Posts Tagged ‘Taylor Hales’

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Granny’s Hot Sauce Spices Up the Tradition

15 May 2012

Wanted to share another gem from the hallways of this year’s Joe Val Bluegrass Festival. Here’s the new Boston-based group Granny’s Hot Sauce delivering a stark and powerful rendition of a fine old tune, “Foreign Lander”:

The lead singer, George Clements, along with bassist Louis Fram came upon “Foreign Lander” on Tim O’Brien’s “Fiddler’s Green” album, and the band’s version hews closely to O’Brien’s arrangement.

For a tune with so much maritime imagery, it’s ironic that the song laid its deepest roots— in this country at least— in landlocked Kentucky. As Jean Ritchie reported ten years back to the great traditional music site Mudcat Café, her father and his cousin both picked up the song while growing up in the Bluegrass State. Ritchie— who at 89 is today the doyenne of Appalachian folk music— collected the lyrics in the mid-1950’s in her memoir, Singing Family of the Cumberlands. Some years after that, a second cousin of Ritchie’s, Martha Hall, sang the song for an itinerant folklorist, which is where I suspect the tune’s discography begins.

Ritchie hypothesizes that the song originated in the British Isles, and simply judging from appearances, it’s hard to imagine otherwise. If anyone can shed light on those transatlantic beginnings, or on other variants of this sweet and mournful tune, drop us a line.

Yer Pal— Curly

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Adding a Dash of Granny’s Hot Sauce

24 April 2012

So I was ambling down a hallway at this year’s Joe Val Bluegrass Festival when I heard a joyful noise— not yer typical round robin jam session, but an ensemble playing as one unit. I followed my ears, and this is what I found:

Meet Granny’s Hot Sauce, a group that recently sprouted at Boston’s Berklee College of Music. GHS is further proof, if any is needed, of the continued vibrancy of both Boston’s music scene and Berklee’s American Roots Music Program. Granny’s Hot Sauce is—

  • George Clements: Guitar and Vocals
  • Lydia Luce: Fiddle and Vocals
  • Taylor Hales: Banjo
  • Louis Fram: Bass
  • Dan Bui: Mandolin

The composition featured in the video has many of the features of an old fiddle tune: the open intervals, the “crooked” rhythm— even the rustic title. As it happens, “Brush Hogger” wasn’t penned by that most prolific of songwriting teams, Mr. Anonymous and Ms. Traditional. The tune was in fact written by the band’s banjo player, Taylor Hales. It doesn’t require much imagination to picture a hallway at, say, the 2032 Joe Val Bluegrass Festival where we’ll stumble upon another band of bright young musicians playing that popular standard, “Brush Hogger.” How cool would that be?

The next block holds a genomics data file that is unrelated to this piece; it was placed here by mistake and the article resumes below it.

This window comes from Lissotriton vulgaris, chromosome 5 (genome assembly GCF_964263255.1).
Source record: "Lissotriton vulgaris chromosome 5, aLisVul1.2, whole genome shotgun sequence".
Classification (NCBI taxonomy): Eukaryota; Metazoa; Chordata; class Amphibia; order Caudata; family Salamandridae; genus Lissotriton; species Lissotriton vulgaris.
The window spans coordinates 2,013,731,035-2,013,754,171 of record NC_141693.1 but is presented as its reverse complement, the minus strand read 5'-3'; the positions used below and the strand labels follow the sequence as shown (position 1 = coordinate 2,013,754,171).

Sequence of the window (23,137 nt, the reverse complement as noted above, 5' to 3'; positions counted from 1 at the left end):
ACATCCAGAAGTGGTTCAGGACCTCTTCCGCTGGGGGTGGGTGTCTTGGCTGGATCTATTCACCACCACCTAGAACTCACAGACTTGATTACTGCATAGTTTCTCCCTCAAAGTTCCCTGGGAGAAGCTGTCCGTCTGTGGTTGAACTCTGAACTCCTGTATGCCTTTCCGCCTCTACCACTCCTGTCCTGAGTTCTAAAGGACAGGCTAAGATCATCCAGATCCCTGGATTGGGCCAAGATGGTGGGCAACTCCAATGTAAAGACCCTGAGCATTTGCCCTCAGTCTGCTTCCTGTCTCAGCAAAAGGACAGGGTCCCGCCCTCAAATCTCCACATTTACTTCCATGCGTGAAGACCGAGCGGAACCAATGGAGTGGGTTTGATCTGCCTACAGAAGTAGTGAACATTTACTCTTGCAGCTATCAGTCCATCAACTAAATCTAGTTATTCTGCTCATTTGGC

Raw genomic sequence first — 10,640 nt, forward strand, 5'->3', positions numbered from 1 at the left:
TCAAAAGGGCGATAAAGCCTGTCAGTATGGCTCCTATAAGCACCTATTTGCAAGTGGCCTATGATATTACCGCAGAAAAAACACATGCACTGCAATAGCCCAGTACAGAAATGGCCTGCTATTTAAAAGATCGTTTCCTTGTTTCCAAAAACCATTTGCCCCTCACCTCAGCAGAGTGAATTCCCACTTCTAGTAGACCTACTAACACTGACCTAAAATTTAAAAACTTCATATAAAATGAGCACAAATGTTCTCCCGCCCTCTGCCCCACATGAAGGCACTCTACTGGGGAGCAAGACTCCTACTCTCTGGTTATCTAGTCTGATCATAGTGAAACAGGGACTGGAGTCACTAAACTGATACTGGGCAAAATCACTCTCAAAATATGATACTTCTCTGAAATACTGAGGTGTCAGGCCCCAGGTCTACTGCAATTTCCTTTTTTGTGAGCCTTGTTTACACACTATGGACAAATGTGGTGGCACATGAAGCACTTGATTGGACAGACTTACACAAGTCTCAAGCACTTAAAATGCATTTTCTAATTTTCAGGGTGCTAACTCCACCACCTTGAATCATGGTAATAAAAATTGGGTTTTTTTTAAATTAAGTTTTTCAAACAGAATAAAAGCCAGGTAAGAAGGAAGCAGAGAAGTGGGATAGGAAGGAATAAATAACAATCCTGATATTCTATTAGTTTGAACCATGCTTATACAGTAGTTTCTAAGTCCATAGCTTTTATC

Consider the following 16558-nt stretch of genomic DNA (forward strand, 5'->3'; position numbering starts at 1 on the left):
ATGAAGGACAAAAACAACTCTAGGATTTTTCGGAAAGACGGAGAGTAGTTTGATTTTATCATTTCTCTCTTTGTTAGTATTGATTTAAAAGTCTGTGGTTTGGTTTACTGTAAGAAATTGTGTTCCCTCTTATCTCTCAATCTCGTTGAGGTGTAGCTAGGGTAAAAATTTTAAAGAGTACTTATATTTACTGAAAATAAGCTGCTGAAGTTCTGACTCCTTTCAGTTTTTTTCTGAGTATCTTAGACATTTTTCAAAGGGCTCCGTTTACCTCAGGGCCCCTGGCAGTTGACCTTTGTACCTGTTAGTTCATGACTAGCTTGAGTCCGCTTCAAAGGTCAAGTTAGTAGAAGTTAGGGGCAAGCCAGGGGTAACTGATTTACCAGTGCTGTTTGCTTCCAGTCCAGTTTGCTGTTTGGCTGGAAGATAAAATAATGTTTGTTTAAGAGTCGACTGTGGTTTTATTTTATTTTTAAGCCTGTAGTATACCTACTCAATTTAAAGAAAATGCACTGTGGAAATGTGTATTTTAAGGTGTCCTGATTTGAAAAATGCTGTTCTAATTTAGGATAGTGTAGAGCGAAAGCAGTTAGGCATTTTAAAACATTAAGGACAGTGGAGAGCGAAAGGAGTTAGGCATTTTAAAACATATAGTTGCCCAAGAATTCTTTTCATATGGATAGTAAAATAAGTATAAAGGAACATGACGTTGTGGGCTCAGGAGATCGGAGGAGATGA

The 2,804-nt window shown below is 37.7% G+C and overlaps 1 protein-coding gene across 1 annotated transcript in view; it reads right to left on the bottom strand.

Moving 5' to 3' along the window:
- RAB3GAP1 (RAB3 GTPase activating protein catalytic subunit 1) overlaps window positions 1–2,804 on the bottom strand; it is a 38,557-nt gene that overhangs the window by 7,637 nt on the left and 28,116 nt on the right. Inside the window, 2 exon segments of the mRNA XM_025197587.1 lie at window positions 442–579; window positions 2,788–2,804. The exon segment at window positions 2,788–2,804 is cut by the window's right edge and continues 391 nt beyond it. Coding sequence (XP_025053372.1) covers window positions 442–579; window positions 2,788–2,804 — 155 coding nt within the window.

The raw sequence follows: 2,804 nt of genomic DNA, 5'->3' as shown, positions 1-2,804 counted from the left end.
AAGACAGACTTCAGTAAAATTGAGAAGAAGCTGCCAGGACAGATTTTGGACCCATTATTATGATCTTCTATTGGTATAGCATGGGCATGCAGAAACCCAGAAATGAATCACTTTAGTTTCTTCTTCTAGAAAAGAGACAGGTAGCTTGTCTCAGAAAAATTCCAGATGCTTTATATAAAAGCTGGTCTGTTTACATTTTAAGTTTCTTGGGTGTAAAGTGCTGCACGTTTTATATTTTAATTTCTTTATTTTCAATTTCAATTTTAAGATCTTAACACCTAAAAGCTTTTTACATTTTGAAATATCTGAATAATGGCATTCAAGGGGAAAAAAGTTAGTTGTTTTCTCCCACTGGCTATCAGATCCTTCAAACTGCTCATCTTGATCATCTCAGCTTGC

The McGann Legacy

American roots music and the contemporary string community lost a major figure with the recent passing of John McGann. McGann was an integral part of Boston’s bluegrass and Celtic music scenes for decades. He was also a professor at the Berklee College of Music. Several members of Granny’s Hot Sauce studied with McGann, and their recollections offer a compelling testament to his wit, charm and knowledge. “All I can say is… John was was an exceptional man, musician, and teacher,” says bassist Louis Fram. “As a professor, he had the ability get on your level, and make you feel as though he believed in you.” Eulogizing McGann on the Mandolin Café website, Mandolinist Dan Bui notes how his teacher’s appreciation of music encompassed not just traditional forms, but everything from Cannonball Adderley to Anton Webern. Bui then provides this eloquent summary:

But more than anything John was an absolutely beautiful and caring human being, a teacher in every sense of the word. He always had a smile on his face, would stop and talk to you if he saw you on the street, and was always quick with a joke. I know I’m not the only student who realizes that the void left by John’s passing at Berklee can never be filled.

Goodbye John. We’ll miss you.

No doubt Bui is right: McGann’s passing has left a void. And yet surely his spirit and legacy live on whenever Granny’s Hot Sauce plays a tune.

Yer Pal— Curly

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